Vartan Gregorian, an internationally-known teacher and president of New York’s Carnegie Corporation, passed away unexpectedly on April 15 shortly after being hospitalized with a stomach pain. He was 87 years old.
Dr. Gregorian was an honorary board member of the Center for Public Diplomacy at the University of Southern California, and earlier served for nine years as the 16th president of Brown University.
In his autobiography, The Road to Home: My Life and Times, Dr. Gregorian chronicles a childhood of poverty, loneliness and yet, enhancement in the Armenian quarter of Tabriz, Iran.
As the world bounced back from depression in the late 1930s, only to face World War II, his mother died, leaving his grandmother Voski as his loving mentor for his flight to the West and life ahead. He learned the hard lessons of poverty as a youngster, how to survive the harshness of his childhood, the toughness required for survival.
Then, without a formal education, he absorbed what one biographer described as “the fairy tale that explained existence, the place and name of his own star in the night sky, how to maneuver as part of a minority Christian community in a then benevolent Muslim kingdom… and the exciting world of ten-year-old American films about the U.S. West.”
Young Vartan Gregorian attended elementary school in Iran, and high school in Lebanon. In 1956, he enrolled at Stanford University, where he majored in history and the humanities before graduating with honors two years later. He later received a PhD from Stanford in 1964, and was a Phi Beta Kappa awards recipient.
Gregorian’s life ahead as a highly-educated U.S. citizen
Professor Gregorian later taught European and Middle Eastern history at San Francisco State College, UCLA, and the University of Texas in Austin. In 1972, he joined the University of Pennsylvania faculty as a professor of South Asian history. Four years later, he became its 23rd provost.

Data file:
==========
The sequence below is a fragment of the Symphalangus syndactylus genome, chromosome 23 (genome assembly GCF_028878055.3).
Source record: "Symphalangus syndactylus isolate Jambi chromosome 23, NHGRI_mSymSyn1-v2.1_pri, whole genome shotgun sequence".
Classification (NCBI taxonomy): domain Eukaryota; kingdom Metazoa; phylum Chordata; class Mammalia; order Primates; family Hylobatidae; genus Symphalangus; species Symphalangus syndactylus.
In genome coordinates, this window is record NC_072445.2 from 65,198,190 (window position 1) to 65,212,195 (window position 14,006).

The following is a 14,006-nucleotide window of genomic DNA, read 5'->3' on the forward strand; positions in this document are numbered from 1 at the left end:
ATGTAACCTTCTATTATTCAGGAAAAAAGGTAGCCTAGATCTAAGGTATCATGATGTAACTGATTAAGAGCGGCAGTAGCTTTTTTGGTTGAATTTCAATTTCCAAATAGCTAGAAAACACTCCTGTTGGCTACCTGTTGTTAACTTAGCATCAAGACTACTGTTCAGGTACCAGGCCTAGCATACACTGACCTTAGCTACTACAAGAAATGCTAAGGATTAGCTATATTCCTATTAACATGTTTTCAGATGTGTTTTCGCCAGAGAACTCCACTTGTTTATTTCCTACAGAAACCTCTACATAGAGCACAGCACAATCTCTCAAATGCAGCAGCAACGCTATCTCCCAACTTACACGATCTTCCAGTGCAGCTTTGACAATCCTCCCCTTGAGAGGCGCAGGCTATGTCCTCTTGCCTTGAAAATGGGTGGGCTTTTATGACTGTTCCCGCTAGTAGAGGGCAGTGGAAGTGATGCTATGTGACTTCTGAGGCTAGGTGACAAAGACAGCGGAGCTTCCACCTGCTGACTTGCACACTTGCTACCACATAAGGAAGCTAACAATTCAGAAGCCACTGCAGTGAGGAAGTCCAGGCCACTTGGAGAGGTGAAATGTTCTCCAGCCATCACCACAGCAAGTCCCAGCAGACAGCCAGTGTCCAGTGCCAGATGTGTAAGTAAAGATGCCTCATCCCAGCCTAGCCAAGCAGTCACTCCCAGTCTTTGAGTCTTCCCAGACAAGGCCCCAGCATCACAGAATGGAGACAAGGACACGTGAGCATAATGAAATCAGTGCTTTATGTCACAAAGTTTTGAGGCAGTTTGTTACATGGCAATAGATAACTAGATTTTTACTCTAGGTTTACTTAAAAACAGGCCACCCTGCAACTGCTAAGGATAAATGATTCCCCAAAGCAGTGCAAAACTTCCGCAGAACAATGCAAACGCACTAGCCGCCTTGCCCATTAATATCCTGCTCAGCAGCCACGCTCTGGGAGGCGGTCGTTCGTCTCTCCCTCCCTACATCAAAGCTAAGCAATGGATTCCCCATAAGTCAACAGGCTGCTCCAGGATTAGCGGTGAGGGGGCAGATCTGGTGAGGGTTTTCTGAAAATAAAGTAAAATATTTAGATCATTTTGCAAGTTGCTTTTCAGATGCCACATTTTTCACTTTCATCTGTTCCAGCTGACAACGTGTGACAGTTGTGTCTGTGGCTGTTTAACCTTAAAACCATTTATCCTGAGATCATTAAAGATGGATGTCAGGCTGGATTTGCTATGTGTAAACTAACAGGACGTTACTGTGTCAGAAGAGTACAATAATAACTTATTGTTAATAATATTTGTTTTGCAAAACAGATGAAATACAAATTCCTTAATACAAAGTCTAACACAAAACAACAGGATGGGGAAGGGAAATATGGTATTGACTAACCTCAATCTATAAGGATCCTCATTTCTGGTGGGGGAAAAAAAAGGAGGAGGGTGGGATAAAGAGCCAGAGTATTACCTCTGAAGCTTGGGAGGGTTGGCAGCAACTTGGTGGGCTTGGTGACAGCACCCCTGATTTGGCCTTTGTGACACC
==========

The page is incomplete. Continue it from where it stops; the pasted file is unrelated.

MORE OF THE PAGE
In 1981, it was on to New York, as president of the New York Public Library. That gigantic institution then supervised a network of four research and 83 circulating libraries. It served as Dr. Gregorian’s entry into and service in public service institutions around the globe.
Scholarly books and articles on public diplomacy
As mentioned earlier, Vartan was the author of The Road to Home: My Life and Times, Islam: A Mosaic, Not a Monolith. He later published The Emergence of Modern Afghanistan, 1880-1946. His fellowships over the years included those from Phi Beta Kappa, the John Simon Guggenheim Foundation, the American Council of Learned Societies, the Social Science Research Council, and the American Philosophical Society.
When did he ever sleep?
In 1988, President Clinton awarded Professor Gregorian the National Humanities Medal and in 2004, President Bush honored him with the famed Medal of Freedom. The professor, over many years, had served on the boards of literally countless organizations including:
—the National September 11 Memorial and Museum in Washington, D.C.
—the American Academy in Berlin
—the J. Paul Getty Trust
—the Aga Khan University
—the Qatar Foundation
—the McGraw-Hill Companies
—Human Rights Watch
—The McGraw Hill Companies and
—The Bill and Melinda Gates Foundation
A reviewer of My Life and Times summed it all up:
“Vartan Gregorian learned the magic of the innumerable worlds he could find in books — and that spell and sentiment grew more powerful throughout his life.”
His life of learning turned out to be a sharp contrast to constraints imposed by his father during his youth years in Tabriz. What a contribution his insights had on generations of scholars, here in America and around the globe!
As a 36-year veteran of the Voice of America (VOA), Alan Heil traveled to more than 40 countries a foreign correspondent in the Middle East, and later as director of News and Current Affairs, deputy director of programs, and deputy director of the nation’s largest publicly-funded overseas multimedia network. Today, VOA reaches more than 275 million people around the world each week via radio, television and online media. Read More